The Importance of Business Improvement Districts
Milwaukee has 34 BIDs, which are changing the landscape of city neighborhoods.
Times Square is one of the most famous examples of a business improvement district (BID) and the work that a BID can do in a local community. From its very “seedy” and crime-ridden past of the 1960s and 1970s to its triumphant return starting in the early 1990s, Times Square is an example of what can become of many areas in the City of Milwaukee with a little hard work, financial resources and support from the local business community.
Similar to a main street program, design, safety, promotion, and economic development are key focus areas for a BID, but it is much more. The most important component to a BID is the taxing authority. Businesses voluntarily tax themselves, working with a municipality, and those funds are used to hire staff, provide resources, promote and develop the area. This funding structure allows for long- term planning, staffing and commitment.
BID funds can also be tools for business recruitment and retention, promotion and economic development. Façade grants and business loans are just some of the resources offered. In order to promote the area and bring patrons and dollars to the local community, many BIDs sponsor events like concerts, parades and street festivals that can attract millions of dollars — strengthening the economic base.
“The spirit of the BID is designed to mirror the spirit of Times Square,” commented Arthur O. Sulzberger, Jr. publisher of the New York Times and one of the leading partners in the story of the resurgence of Times Square in an online video. This statement really sums up the purpose of a BID.
Milwaukee has seen many successes with its BIDs. BIDs in areas from downtown to the near west side of Milwaukee have proven to be strong partners in economic development, working with local and state government in addition to being a platform for local businesses.
Many of us each year enjoy the many concerts, parades and festivals sponsored or organized by BIDs. In addition to revenue generation for local communities, the BID is also a way to provide a platform for local music, performing and visual arts.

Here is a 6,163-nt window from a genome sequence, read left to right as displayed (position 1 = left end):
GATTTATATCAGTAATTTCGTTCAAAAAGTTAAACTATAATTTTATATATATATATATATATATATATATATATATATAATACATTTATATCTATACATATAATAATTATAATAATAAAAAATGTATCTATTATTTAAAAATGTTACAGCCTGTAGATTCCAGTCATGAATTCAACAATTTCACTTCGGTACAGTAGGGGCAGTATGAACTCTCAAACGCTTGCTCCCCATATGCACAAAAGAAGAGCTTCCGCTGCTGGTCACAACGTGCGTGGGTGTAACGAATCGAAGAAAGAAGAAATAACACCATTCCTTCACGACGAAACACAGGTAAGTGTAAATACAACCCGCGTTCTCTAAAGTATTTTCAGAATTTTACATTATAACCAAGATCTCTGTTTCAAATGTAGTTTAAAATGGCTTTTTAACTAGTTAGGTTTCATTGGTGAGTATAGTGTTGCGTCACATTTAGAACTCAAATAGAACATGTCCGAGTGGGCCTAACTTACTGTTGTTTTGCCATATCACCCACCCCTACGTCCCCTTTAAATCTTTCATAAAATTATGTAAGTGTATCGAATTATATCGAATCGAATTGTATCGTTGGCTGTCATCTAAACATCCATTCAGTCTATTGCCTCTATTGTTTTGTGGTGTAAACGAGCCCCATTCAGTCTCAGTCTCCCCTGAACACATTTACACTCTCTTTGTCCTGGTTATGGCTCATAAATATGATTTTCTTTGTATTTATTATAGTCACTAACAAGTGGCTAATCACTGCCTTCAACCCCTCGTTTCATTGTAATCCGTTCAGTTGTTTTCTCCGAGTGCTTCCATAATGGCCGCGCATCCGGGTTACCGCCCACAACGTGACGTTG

There are 34 BIDs in the city and many of them are changing the landscape of the local community. New businesses, new development and events are all a part of the many ways BIDs promote a better Milwaukee. As we move forward with many ideas, plans and projects that will benefit the city, our local BIDs will continue to play a major role in how our communities respond and adapt.
Crimes like prostitution and robbery were a regular occurrence in Times Square 30 years ago and now Disney, Planet Hollywood and ABC’s Good Morning America studio dot the landscape.
Stakeholders who were interested in developing a better Times Square in the early 1990s were challenged with an area of the city with the most infamously filthy and undevelopable land in the state.
In fact, there is no area in the City of Milwaukee with such a reputation. If there are businesses that are willing to commit themselves and a community willing to change for the better, results are guaranteed. Short-term goals are needed with an acknowledgement of the past and planning for the future. That is the equation of the key to success in developing our business districts across Milwaukee.
Times Square is a great example because it shows the transformation of a community from the depths of despair to the highest levels of achievement. I think Milwaukee has all the bones, leadership and commitment from our businesses to do just that.
As we continue to work towards a better Milwaukee, I am sure our BIDs and their laser focus on the business communities they serve will continue to be a tool for change.